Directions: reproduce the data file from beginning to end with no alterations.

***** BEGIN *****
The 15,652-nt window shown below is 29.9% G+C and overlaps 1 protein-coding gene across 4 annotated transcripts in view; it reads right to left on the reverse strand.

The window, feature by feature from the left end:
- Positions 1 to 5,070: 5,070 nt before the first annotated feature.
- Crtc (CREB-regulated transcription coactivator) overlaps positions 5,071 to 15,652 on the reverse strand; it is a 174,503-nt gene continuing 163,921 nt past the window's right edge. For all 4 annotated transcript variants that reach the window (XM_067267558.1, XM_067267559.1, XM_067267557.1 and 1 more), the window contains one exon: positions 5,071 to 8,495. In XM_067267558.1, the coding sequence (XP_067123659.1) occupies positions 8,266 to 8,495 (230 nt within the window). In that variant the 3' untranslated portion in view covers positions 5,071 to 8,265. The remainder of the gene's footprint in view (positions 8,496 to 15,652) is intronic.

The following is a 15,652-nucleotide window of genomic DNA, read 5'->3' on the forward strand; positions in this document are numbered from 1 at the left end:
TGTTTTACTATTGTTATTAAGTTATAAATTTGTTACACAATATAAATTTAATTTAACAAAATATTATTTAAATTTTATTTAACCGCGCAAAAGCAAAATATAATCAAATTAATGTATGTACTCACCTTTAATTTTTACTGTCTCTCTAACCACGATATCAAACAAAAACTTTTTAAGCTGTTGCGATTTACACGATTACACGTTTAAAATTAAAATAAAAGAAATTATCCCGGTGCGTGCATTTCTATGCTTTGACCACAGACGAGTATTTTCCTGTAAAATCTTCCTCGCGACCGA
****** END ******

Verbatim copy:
The 15,652-nt window shown below is 29.9% G+C and overlaps 1 protein-coding gene across 4 annotated transcripts in view; it reads right to left on the reverse strand.

The window, feature by feature from the left end:
- Positions 1 to 5,070: 5,070 nt before the first annotated feature.
- Crtc (CREB-regulated transcription coactivator) overlaps positions 5,071 to 15,652 on the reverse strand; it is a 174,503-nt gene continuing 163,921 nt past the window's right edge. For all 4 annotated transcript variants that reach the window (XM_067267558.1, XM_067267559.1, XM_067267557.1 and 1 more), the window contains one exon: positions 5,071 to 8,495. In XM_067267558.1, the coding sequence (XP_067123659.1) occupies positions 8,266 to 8,495 (230 nt within the window). In that variant the 3' untranslated portion in view covers positions 5,071 to 8,265. The remainder of the gene's footprint in view (positions 8,496 to 15,652) is intronic.

The following is a 15,652-nucleotide window of genomic DNA, read 5'->3' on the forward strand; positions in this document are numbered from 1 at the left end:
TGTTTTACTATTGTTATTAAGTTATAAATTTGTTACACAATATAAATTTAATTTAACAAAATATTATTTAAATTTTATTTAACCGCGCAAAAGCAAAATATAATCAAATTAATGTATGTACTCACCTTTAATTTTTACTGTCTCTCTAACCACGATATCAAACAAAAACTTTTTAAGCTGTTGCGATTTACACGATTACACGTTTAAAATTAAAATAAAAGAAATTATCCCGGTGCGTGCATTTCTATGCTTTGACCACAGACGAGTATTTTCCTGTAAAATCTTCCTCGCGACCGA